The New York Times highlights a changing decades-old tradition in China for the government not to disclose information on its spending habits. The original story on Asia Times Online talks about a small town in the Sichuan province, where public officials decided to disclose its budget. The findings are quite interesting – 65% of government funds were spent on entertainment and accommodations…of local public officials. But, as the story notes, the public is not outraged about the spending – most of the people seem to be happy with the fact that the government is actually releasing the numbers.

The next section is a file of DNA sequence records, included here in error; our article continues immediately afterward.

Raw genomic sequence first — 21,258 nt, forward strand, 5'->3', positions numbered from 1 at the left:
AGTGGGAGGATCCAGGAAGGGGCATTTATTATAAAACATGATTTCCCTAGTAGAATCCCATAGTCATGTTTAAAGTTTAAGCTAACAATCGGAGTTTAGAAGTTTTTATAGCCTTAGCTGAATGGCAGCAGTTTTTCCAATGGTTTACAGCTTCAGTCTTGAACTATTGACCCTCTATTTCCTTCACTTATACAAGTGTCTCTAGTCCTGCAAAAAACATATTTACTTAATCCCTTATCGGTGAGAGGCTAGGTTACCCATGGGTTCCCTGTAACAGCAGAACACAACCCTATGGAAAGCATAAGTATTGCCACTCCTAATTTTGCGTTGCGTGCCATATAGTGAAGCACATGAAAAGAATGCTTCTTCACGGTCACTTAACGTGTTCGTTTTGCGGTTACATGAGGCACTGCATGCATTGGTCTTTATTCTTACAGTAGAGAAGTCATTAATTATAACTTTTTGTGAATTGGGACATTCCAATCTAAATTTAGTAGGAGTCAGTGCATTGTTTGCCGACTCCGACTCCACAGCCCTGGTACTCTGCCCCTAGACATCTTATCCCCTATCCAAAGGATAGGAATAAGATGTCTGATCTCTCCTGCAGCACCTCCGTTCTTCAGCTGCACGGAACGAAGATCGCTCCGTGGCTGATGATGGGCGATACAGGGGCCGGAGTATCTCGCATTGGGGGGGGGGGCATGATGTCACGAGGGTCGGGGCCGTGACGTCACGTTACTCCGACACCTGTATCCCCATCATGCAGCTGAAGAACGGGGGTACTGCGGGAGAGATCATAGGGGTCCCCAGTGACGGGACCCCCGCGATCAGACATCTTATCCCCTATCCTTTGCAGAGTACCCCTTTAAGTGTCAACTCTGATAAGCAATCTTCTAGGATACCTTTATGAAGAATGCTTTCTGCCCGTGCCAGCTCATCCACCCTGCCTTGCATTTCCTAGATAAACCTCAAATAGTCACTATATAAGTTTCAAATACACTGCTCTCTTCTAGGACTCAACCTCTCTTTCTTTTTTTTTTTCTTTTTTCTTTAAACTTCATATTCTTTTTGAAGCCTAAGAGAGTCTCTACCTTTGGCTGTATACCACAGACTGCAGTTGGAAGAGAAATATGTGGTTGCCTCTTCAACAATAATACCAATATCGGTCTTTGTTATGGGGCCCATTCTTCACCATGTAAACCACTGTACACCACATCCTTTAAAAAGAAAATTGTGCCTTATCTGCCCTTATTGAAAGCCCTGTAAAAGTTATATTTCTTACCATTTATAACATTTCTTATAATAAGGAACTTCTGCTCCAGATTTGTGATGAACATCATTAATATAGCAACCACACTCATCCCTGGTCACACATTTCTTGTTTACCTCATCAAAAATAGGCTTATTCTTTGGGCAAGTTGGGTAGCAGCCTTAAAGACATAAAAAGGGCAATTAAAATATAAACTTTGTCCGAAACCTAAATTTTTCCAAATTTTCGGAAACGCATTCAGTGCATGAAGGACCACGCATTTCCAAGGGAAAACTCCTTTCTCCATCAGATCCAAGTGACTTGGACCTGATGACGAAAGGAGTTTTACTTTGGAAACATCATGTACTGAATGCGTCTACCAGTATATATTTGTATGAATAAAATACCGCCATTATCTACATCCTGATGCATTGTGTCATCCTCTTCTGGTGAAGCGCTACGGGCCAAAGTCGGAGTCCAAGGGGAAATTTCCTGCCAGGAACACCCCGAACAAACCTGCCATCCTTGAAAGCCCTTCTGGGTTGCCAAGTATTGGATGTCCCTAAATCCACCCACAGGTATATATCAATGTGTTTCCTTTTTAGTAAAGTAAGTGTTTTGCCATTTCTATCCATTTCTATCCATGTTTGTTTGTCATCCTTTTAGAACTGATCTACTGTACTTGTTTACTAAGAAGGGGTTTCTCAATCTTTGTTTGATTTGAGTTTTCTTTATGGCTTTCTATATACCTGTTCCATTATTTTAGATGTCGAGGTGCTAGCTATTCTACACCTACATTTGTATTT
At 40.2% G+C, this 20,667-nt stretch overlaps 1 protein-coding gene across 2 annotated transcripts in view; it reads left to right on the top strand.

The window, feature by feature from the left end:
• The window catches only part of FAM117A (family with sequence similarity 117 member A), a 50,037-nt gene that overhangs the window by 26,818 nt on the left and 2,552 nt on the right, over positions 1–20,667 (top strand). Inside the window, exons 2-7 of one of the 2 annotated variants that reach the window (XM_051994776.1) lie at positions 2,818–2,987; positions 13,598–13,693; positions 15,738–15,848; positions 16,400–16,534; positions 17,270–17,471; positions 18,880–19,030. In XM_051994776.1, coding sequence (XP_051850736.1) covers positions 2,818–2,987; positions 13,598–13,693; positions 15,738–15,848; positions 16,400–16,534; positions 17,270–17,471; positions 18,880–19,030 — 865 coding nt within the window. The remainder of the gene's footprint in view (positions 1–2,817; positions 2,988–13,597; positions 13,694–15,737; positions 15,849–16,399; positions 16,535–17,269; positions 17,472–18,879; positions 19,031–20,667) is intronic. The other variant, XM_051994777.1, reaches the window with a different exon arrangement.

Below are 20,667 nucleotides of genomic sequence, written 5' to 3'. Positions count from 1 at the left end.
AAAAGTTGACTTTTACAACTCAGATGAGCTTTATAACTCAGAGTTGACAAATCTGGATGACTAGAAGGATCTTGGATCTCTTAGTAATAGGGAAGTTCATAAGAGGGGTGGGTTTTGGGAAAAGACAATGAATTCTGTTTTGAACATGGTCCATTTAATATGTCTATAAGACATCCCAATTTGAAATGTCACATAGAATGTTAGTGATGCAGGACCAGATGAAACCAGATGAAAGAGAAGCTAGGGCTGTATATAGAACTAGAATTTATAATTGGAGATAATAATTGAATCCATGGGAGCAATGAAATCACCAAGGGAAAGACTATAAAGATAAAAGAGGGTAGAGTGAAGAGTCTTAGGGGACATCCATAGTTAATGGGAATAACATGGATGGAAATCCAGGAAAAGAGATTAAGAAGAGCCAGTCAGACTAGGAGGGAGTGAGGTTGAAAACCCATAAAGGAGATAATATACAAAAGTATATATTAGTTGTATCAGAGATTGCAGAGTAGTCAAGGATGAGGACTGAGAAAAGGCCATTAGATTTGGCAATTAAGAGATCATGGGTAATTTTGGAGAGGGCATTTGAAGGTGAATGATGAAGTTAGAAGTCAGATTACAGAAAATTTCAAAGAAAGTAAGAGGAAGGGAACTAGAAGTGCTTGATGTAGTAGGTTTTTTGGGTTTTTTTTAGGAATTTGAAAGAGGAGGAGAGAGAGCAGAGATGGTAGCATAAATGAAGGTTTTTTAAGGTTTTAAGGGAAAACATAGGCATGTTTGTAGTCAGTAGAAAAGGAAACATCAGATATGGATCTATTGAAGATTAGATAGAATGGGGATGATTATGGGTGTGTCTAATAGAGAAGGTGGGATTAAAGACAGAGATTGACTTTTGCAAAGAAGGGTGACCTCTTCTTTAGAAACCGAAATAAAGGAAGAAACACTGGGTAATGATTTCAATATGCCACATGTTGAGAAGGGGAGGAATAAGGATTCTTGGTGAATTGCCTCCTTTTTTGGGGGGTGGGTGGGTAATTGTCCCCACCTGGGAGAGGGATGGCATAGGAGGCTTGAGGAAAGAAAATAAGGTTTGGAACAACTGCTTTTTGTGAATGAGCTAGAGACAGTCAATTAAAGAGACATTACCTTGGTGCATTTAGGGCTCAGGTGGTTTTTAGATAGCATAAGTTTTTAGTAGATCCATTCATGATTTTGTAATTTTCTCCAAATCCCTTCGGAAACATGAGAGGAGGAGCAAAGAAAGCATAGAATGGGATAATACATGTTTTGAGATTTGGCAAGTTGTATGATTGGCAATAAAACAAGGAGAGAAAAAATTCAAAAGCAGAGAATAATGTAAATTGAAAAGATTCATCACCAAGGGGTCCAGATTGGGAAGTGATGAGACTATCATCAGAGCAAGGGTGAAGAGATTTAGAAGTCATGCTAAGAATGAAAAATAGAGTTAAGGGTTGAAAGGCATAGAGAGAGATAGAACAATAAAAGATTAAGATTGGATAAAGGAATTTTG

This translation of a Chinese commentary notes that in just 3 days the story got the attention of more than 300,000 people on the web. It has some interesting opinions on what it all means and ends with a rather provocative question: whether this move by a village government is a call to other governments throughout the country to do the same? Will others step up to the plate?